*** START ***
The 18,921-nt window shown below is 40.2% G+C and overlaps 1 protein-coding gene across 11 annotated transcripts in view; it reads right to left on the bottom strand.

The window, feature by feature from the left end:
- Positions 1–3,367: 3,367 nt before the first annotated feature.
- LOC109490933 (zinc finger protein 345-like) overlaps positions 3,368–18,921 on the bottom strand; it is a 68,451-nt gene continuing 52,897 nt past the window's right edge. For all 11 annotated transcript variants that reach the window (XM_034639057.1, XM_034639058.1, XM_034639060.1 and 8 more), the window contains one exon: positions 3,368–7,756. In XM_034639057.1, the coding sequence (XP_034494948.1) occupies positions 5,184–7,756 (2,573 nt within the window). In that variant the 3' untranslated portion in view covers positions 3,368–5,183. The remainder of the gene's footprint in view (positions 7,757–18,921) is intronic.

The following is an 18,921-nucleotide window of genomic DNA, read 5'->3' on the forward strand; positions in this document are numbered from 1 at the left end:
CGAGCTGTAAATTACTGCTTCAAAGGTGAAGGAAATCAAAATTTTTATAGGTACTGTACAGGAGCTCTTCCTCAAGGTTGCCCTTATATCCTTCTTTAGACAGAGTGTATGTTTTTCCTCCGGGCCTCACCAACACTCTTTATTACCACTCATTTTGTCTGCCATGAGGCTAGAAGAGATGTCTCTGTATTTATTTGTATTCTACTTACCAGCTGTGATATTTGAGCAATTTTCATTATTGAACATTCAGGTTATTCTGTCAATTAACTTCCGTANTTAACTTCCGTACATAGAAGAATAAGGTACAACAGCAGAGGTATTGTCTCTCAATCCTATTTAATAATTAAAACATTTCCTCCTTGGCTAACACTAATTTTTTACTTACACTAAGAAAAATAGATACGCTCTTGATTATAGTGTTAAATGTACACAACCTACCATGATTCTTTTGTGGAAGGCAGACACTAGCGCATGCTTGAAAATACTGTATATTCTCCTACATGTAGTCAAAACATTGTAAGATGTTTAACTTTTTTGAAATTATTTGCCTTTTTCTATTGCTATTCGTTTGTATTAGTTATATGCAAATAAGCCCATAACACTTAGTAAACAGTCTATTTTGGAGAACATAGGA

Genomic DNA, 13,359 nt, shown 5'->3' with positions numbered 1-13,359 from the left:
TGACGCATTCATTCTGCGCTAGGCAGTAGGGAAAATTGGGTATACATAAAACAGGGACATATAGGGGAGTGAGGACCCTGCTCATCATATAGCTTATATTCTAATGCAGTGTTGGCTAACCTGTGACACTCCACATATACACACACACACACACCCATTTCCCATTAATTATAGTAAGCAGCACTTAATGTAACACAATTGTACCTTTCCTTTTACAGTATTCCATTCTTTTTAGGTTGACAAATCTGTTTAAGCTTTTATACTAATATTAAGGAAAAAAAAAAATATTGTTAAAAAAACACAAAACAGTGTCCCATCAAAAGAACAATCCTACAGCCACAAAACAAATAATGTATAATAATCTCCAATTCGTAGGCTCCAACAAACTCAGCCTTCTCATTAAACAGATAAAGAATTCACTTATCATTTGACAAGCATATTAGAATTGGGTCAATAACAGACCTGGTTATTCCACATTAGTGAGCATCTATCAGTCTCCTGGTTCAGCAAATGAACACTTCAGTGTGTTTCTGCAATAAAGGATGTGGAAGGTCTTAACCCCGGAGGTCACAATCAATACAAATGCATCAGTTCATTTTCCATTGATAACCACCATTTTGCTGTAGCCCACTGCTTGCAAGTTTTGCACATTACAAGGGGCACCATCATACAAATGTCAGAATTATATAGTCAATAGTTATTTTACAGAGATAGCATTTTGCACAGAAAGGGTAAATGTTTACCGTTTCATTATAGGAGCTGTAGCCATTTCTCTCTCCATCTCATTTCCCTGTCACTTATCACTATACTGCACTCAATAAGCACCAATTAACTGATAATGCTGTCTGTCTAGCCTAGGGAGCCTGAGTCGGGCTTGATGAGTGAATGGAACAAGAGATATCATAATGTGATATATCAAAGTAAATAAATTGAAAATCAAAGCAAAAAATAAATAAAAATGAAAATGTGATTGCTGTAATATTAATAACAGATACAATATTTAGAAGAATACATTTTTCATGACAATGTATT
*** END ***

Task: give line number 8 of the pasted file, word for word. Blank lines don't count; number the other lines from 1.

TGACGCATTCATTCTGCGCTAGGCAGTAGGGAAAATTGGGTATACATAAAACAGGGACATATAGGGGAGTGAGGACCCTGCTCATCATATAGCTTATATTCTAATGCAGTGTTGGCTAACCTGTGACACTCCACATATACACACACACACACACCCATTTCCCATTAATTATAGTAAGCAGCACTTAATGTAACACAATTGTACCTTTCCTTTTACAGTATTCCATTCTTTTTAGGTTGACAAATCTGTTTAAGCTTTTATACTAATATTAAGGAAAAAAAAAAATATTGTTAAAAAAACACAAAACAGTGTCCCATCAAAAGAACAATCCTACAGCCACAAAACAAATAATGTATAATAATCTCCAATTCGTAGGCTCCAACAAACTCAGCCTTCTCATTAAACAGATAAAGAATTCACTTATCATTTGACAAGCATATTAGAATTGGGTCAATAACAGACCTGGTTATTCCACATTAGTGAGCATCTATCAGTCTCCTGGTTCAGCAAATGAACACTTCAGTGTGTTTCTGCAATAAAGGATGTGGAAGGTCTTAACCCCGGAGGTCACAATCAATACAAATGCATCAGTTCATTTTCCATTGATAACCACCATTTTGCTGTAGCCCACTGCTTGCAAGTTTTGCACATTACAAGGGGCACCATCATACAAATGTCAGAATTATATAGTCAATAGTTATTTTACAGAGATAGCATTTTGCACAGAAAGGGTAAATGTTTACCGTTTCATTATAGGAGCTGTAGCCATTTCTCTCTCCATCTCATTTCCCTGTCACTTATCACTATACTGCACTCAATAAGCACCAATTAACTGATAATGCTGTCTGTCTAGCCTAGGGAGCCTGAGTCGGGCTTGATGAGTGAATGGAACAAGAGATATCATAATGTGATATATCAAAGTAAATAAATTGAAAATCAAAGCAAAAAATAAATAAAAATGAAAATGTGATTGCTGTAATATTAATAACAGATACAATATTTAGAAGAATACATTTTTCATGACAATGTATT